Background: The risk to dentists, dental assistants, and patients of infectious diseases through aerosols has long been recognized. The aim of this study was to evaluate and compare the efficacy of commercially available preprocedural mouthrinses containing 0.2% chlorhexidine (CHX) gluconate, chlorine dioxide (ClO 2 ) mouthwash, and water in reducing the levels of viable bacteria in aerosols. Materials and Methods: This single-center, double-blind, placebo-controlled, three-group parallel-designed study was conducted over a period of 4 months. One hundred twenty patients with chronic periodontitis were divided randomly into three groups (A, B, and C) of 40 patients each to receive the ClO 2 mouthwash, water, and 0.2% CHX gluconate respectively as preprocedural rinse. The aerosol produced by the ultrasonic unit was collected at five standardized locations with respect to the reference point, i.e., the mouth of the patient. The blood agar plates were incubated at 37°C for 48 h, and the total number of colony-forming units (CFUs) was counted and statistically analyzed. Results: The results showed that CFUs in groups A and C were significantly reduced compared to group B, and P < 0.001 [analysis of variance (ANOVA)]. CFUs in group C underwent the highest reduction, but statistically there was no significant difference between the mean values of postprocedural CFUs in groups C and A (i.e., P > 0.05). The numbers of CFUs were the highest at the patient's chest area and lowest at the patient's front i.e., the 6 o'clock position. Conclusion: This study proves that a regular preprocedural mouthrinse could significantly eliminate the majority of aerosols generated by the use of an ultrasonic unit, and that ClO 2 mouthrinse was found to be statistically equally effective in reducing the aerosol contamination to 0.2% CHX gluconate.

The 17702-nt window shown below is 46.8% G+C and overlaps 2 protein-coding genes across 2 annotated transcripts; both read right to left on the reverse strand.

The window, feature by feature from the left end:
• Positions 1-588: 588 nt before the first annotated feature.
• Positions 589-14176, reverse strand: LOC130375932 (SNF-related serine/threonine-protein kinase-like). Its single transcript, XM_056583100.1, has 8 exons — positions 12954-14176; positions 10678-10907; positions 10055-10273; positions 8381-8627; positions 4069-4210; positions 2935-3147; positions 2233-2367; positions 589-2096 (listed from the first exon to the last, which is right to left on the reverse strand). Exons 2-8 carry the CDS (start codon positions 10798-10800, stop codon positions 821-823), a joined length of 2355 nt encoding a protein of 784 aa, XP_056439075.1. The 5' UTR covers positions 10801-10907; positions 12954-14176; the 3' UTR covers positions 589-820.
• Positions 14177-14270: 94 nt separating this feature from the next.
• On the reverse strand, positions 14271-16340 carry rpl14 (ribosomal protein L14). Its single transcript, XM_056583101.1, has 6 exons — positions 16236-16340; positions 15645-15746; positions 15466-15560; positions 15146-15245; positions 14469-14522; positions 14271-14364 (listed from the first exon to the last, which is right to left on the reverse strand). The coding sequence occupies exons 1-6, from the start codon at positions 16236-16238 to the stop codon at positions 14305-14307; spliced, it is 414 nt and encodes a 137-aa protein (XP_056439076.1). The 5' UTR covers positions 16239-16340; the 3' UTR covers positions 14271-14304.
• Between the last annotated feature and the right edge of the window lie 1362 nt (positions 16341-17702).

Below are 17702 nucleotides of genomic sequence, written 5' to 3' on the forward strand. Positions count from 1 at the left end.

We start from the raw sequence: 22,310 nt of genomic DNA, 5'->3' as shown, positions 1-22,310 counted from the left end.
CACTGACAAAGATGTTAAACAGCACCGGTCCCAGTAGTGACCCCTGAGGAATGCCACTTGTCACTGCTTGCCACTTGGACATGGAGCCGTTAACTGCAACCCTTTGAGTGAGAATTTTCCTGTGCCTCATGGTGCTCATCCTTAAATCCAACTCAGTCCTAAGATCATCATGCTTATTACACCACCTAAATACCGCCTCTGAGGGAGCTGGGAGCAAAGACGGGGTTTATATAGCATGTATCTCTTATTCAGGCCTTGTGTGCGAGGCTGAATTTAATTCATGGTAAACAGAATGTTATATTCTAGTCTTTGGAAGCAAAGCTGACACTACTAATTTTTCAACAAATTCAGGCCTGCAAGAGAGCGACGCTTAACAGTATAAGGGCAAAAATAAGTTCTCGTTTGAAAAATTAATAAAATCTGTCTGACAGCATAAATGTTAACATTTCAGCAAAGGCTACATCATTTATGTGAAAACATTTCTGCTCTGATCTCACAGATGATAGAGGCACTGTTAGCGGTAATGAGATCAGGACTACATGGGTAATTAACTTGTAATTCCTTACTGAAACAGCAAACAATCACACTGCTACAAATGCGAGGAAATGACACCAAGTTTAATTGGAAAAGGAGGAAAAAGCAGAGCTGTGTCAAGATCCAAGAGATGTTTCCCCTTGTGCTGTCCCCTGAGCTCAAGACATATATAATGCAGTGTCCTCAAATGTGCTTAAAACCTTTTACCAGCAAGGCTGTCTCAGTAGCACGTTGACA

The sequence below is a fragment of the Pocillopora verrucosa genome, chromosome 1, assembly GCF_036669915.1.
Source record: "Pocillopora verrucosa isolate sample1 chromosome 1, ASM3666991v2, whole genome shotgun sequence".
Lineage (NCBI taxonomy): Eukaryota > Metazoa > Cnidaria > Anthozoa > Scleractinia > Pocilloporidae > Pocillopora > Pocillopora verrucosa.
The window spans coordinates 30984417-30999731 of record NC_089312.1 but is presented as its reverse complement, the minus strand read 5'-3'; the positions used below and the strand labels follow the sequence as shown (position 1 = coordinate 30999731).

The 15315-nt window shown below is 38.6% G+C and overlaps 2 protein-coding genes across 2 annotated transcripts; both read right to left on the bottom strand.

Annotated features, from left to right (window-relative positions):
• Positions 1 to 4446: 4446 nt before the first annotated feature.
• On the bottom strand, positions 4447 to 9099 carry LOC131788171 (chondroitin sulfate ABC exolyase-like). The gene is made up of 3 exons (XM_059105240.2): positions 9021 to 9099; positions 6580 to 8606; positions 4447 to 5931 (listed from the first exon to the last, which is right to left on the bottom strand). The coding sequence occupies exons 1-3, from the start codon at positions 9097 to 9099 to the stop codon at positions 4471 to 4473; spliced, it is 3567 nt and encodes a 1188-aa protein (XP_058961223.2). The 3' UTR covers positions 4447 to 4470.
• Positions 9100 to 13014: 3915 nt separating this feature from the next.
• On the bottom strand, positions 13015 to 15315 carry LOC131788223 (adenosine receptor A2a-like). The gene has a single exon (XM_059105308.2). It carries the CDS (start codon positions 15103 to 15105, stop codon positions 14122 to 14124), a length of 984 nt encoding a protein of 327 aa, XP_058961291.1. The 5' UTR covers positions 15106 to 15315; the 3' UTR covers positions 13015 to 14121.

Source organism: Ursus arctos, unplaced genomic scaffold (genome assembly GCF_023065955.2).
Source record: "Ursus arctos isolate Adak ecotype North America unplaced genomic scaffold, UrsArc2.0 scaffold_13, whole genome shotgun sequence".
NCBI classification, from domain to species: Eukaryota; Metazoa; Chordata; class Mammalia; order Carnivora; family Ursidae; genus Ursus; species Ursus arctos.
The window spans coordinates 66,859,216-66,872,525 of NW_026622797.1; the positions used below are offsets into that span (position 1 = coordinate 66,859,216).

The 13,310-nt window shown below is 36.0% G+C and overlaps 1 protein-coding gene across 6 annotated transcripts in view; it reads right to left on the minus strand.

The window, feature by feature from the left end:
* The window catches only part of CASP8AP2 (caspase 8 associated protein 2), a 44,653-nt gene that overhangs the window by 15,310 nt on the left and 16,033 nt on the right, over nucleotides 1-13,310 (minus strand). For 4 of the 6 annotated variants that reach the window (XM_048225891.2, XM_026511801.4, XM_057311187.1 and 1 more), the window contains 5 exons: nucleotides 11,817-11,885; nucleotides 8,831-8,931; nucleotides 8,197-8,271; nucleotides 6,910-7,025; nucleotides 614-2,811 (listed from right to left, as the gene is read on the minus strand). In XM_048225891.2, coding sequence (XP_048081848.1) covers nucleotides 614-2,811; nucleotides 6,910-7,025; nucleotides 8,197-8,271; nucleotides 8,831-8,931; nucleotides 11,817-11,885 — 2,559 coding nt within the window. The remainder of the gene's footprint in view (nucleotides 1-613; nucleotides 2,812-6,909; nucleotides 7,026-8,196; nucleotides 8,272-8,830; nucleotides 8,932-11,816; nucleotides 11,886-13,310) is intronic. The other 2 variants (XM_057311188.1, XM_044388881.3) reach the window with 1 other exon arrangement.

2,382 330 1
SPECIAL COMMUNICATION
Dental science and technology parks: Rethinking university-industry connections
Jafar Kolahi
April-June 2015, 6(2):40-43
DOI:10.4103/2155-8213.158467  
As the 21st century unfolds, the development of science-based technologies [such as nanodentistry, tissue engineering, three-dimensional (3D) printers, laser dentistry, and computer-aided design/computer-aided manufacturing (CAD/CAM)] should change clinical dental practice. Unfortunately, a persistent problem in dentistry is the slow acceptance of new technology by dental schools and some dentists. Most dental graduates, dental faculty, and dental researchers know little about the principles of entrepreneurship, e.g., the process of patenting and licensing, how to write a business plan, market analysis, sources of financing, and the establishment of small and medium-sized enterprises. Most dental graduates, dental faculty, and dental researchers know little about the topics mentioned above. They may know how to conduct a dental research project and publish a paper, but most have no idea of how to plan for the commercialization of research findings. University-industry research relationships are important in promoting innovation, and dental science and technology parks (STPs) can play a major role in this technological revolution.